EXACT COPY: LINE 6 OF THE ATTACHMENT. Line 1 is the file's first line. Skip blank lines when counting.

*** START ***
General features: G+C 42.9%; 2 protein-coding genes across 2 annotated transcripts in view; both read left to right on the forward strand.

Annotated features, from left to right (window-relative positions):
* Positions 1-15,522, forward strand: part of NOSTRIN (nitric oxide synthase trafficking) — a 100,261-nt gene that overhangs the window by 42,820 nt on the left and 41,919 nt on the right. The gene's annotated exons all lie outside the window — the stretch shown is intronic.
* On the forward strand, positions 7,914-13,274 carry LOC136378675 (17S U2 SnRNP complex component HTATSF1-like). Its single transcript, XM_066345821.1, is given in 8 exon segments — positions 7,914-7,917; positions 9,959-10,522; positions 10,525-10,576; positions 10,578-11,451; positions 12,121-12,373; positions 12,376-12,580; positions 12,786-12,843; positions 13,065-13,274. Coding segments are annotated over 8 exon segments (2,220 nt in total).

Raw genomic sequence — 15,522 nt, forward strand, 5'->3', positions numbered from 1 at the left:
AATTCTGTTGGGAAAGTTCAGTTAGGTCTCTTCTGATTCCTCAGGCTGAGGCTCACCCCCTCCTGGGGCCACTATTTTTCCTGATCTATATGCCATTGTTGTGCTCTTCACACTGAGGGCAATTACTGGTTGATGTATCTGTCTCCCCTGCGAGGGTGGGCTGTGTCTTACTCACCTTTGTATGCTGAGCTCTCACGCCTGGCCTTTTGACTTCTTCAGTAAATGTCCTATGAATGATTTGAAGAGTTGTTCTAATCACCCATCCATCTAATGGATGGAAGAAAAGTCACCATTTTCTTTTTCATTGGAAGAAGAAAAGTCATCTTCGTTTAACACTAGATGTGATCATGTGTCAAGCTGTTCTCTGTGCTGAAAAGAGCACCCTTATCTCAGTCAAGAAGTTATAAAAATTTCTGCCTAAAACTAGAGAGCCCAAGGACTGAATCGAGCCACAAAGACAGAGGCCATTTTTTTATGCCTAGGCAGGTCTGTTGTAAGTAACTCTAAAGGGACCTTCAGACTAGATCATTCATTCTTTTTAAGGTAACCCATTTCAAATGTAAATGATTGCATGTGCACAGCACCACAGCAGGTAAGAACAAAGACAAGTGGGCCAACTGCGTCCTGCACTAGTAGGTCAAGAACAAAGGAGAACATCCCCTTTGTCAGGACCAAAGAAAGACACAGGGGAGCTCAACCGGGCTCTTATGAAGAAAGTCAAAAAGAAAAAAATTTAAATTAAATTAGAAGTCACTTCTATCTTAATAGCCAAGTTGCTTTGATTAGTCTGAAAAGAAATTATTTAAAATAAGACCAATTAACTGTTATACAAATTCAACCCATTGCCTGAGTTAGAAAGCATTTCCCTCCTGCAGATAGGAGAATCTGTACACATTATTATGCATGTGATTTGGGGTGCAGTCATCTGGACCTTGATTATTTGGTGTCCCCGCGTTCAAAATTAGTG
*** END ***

AATTCTGTTGGGAAAGTTCAGTTAGGTCTCTTCTGATTCCTCAGGCTGAGGCTCACCCCCTCCTGGGGCCACTATTTTTCCTGATCTATATGCCATTGTTGTGCTCTTCACACTGAGGGCAATTACTGGTTGATGTATCTGTCTCCCCTGCGAGGGTGGGCTGTGTCTTACTCACCTTTGTATGCTGAGCTCTCACGCCTGGCCTTTTGACTTCTTCAGTAAATGTCCTATGAATGATTTGAAGAGTTGTTCTAATCACCCATCCATCTAATGGATGGAAGAAAAGTCACCATTTTCTTTTTCATTGGAAGAAGAAAAGTCATCTTCGTTTAACACTAGATGTGATCATGTGTCAAGCTGTTCTCTGTGCTGAAAAGAGCACCCTTATCTCAGTCAAGAAGTTATAAAAATTTCTGCCTAAAACTAGAGAGCCCAAGGACTGAATCGAGCCACAAAGACAGAGGCCATTTTTTTATGCCTAGGCAGGTCTGTTGTAAGTAACTCTAAAGGGACCTTCAGACTAGATCATTCATTCTTTTTAAGGTAACCCATTTCAAATGTAAATGATTGCATGTGCACAGCACCACAGCAGGTAAGAACAAAGACAAGTGGGCCAACTGCGTCCTGCACTAGTAGGTCAAGAACAAAGGAGAACATCCCCTTTGTCAGGACCAAAGAAAGACACAGGGGAGCTCAACCGGGCTCTTATGAAGAAAGTCAAAAAGAAAAAAATTTAAATTAAATTAGAAGTCACTTCTATCTTAATAGCCAAGTTGCTTTGATTAGTCTGAAAAGAAATTATTTAAAATAAGACCAATTAACTGTTATACAAATTCAACCCATTGCCTGAGTTAGAAAGCATTTCCCTCCTGCAGATAGGAGAATCTGTACACATTATTATGCATGTGATTTGGGGTGCAGTCATCTGGACCTTGATTATTTGGTGTCCCCGCGTTCAAAATTAGTG